Who It Is: The Menzingers – Rented World; Epitaph Records (2014)
Who It Sounds Like: the Replacements, the Lawrence Arms, Hot Water Music
If 2013 was a landmark year for today’s punk and hardcore scene, 2014 seems to be the year for straightforward follow-ups. I don’t mean that in any negative sense; it just seems as though several bands have released albums that pass more-so as collections of songs rather than full blown concepts, some surpassing their past efforts (La Dispute, Fireworks) and others reaching for stylistic change (Manchester Orchestra). When the Menzingers first announced that they were following up 2012’s monumental On the Impossible Past, many questions were raised regarding the Pinkerton-esque guitar riffs of first single “In Remission,” Rented World’s questionable album art, and whether or not this could possibly lead to Epitaph pairing the band with internet sensation Ronnie Radke for an upcoming tour. Unfortunately for the Menzingers but luckily for everyone else, Rented World leaked nearly a month advance, providing us with the answers we were all searching for and a great sigh of relief.
Let me first address something important: those of you who worship On the Impossible Past (as I do), let it go, because you will undoubtedly be disappointed upon first listens. Throw that mindset aside, and the Menzingers have still released one of the best punk records of the year, expanding upon the softer moments they’ve been building towards as of late as well as writing several of the biggest foot-stomping hooks you’ll hear this summer. “I Don’t Wanna Be An Asshole Anymore” gladly takes its place as a career highlight, opening the record almost perfectly with aggressive guitars, plenty of “Whoa’s” and introverted lines like “Always making a mess and stumbling through the door/I don’t wanna be an asshole anymore” and “You’re the only lover I’ve ever missed/and I’ve been hopelessly in love with/Look at this tangle of thorns/I don’t wanna be an asshole anymore.”
The initial shock of Rented World’s potential fails to fade quickly, presenting the listener with two more album highlights, “Bad Things” and “Rodent”. While the former is a downbeat reference to OITP’s “Good Things” and “Nice Things”, the latter expands on its ideas, implementing the same amount of gang vocals but translating the band’s notable live presence into the studio. From here, Rented World’s midsection becomes far spottier than most fans will like to admit; the standout songs are just as strong as anything the band has written to date, but unfortunately, several of the midtempo alt-rock songs here feel thin, flimsy and oddly forgettable in comparison to almost anything from the band’s impressive catalog, a weakness only worsened by Rented World’s muddled production. Each individual listen is a little more forgiving, but while the instrumentals and lyricism are admirable, nothing about songs like “Where Your Heartache Exists” or bloated “Transient Love” find themselves interesting in comparison to the raging anthem that follows, “The Talk”.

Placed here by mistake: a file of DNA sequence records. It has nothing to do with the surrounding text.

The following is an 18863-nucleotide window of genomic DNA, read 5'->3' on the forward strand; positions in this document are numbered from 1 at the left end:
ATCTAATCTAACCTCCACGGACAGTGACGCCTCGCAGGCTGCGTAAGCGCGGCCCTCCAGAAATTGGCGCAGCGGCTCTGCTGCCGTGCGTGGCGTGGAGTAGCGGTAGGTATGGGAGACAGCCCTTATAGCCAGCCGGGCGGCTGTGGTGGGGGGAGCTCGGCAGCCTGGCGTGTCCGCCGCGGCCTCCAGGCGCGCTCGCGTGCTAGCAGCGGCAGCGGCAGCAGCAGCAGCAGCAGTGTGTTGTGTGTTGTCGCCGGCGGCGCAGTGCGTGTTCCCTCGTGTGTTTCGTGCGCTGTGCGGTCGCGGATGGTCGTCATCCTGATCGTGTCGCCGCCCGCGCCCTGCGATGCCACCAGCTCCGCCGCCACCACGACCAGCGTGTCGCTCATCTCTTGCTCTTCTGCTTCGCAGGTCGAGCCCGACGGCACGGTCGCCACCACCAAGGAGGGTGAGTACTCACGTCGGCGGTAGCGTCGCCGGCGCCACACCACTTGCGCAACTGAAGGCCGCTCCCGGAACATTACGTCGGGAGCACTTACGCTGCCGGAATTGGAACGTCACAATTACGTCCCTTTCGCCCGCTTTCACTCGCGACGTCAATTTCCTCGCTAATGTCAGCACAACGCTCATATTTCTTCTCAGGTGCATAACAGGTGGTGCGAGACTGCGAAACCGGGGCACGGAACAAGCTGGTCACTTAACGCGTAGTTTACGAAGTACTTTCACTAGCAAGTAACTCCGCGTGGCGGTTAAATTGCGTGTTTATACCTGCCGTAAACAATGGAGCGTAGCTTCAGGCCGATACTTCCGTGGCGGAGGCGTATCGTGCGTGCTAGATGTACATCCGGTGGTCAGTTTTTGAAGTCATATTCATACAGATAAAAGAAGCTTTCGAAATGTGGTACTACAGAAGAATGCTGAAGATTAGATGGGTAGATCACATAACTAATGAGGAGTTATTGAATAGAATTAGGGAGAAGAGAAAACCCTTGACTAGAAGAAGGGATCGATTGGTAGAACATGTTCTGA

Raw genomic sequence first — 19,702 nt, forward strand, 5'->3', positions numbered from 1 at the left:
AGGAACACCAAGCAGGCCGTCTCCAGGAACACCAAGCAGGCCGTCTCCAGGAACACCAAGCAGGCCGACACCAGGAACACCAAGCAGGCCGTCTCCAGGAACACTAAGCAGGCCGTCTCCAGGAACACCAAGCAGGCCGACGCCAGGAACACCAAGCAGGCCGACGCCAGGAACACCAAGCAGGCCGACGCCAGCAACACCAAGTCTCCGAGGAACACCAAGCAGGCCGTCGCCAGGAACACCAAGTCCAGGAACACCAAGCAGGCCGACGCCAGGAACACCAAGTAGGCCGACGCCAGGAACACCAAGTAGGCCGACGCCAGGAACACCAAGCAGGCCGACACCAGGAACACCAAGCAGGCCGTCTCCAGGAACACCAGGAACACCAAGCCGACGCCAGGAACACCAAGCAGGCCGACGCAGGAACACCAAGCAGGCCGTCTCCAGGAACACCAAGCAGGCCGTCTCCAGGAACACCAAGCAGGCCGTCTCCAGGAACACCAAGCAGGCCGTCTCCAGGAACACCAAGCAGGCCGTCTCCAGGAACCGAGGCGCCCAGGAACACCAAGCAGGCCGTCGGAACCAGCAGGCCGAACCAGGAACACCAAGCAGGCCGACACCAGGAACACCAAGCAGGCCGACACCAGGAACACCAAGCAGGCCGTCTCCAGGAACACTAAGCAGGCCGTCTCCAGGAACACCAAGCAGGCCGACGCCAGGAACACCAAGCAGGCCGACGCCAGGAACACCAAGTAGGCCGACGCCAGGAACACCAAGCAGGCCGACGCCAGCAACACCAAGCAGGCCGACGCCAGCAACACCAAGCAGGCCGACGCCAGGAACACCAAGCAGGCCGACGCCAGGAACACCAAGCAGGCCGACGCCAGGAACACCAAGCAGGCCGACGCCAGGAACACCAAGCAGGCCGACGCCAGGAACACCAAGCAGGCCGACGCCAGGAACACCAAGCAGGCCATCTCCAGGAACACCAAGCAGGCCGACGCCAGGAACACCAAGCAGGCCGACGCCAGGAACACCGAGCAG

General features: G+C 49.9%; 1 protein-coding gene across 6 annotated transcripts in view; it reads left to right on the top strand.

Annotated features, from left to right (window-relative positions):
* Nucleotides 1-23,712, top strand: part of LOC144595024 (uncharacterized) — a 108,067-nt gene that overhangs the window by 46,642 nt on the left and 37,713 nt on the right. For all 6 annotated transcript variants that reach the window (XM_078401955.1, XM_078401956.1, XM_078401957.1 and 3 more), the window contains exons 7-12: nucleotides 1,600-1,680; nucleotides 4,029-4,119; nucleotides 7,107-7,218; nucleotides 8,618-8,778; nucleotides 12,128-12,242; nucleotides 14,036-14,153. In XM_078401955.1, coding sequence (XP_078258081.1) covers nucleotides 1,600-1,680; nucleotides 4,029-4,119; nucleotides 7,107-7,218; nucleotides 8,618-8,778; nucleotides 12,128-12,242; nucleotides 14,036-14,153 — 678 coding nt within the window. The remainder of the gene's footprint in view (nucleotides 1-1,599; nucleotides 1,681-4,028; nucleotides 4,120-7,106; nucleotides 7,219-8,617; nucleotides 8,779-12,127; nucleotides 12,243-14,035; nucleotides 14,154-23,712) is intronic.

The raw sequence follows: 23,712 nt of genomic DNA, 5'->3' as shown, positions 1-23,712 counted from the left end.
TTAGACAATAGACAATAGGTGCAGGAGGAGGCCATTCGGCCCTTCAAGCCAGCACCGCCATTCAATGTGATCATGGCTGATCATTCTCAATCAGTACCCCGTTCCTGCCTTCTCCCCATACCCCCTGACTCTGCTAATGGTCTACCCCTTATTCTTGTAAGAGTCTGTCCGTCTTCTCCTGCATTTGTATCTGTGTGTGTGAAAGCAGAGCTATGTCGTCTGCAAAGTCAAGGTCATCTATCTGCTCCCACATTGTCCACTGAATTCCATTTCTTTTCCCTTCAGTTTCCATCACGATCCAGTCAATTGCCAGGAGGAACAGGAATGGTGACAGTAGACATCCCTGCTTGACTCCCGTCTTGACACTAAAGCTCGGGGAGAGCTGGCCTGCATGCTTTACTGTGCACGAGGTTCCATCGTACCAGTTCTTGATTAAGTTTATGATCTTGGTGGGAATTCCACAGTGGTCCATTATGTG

Among the album’s second half is what I feel confident calling the band’s magnum opus; “Nothing Feels Good Anymore” takes every element we know the Menzingers for, from soft leads to menacing transitions and melodies, all wrapped up into what is guaranteed to be one of (if not) the best punk tracks of 2014. From this point forward, Rented World is nothing if not incredibly solid, with the impressively wordy “In Remission” showing off one of the band’s crunchiest riffs yet and ending the record on a thoughtful note with the acoustic, Dylan-esque “When You Died”- a dark, existential track that needs to breathe over several listens in order to be appreciated, personal and incomparable to OITP’s “Freedom Bridge” (“Where do people go when they die?/How do you keep them alive?/How do you make sure this never, ever happens again?/Not to any other friend”).
It could be argued that thematic experience that is Rented World is, in almost every way, as ambitious as its predecessor, even if more likely to please fans of Chamberlain Waits. While it may not go down as their definitive effort, I beg to ask another question from both a fan and a critic’s perspective: why does it need to be? With high points like “Nothing Feels Good Anymore” and “I Don’t Wanna Be an Asshole Anymore,” the band has already proven themselves the heavyweight, beer-soaked champions of modern punk rock. If they continue to have it their way, we may find that every year the Menzingers release a new album is a landmark year for the genre.
Overall Rating: 7.5/10
- Aaron Mook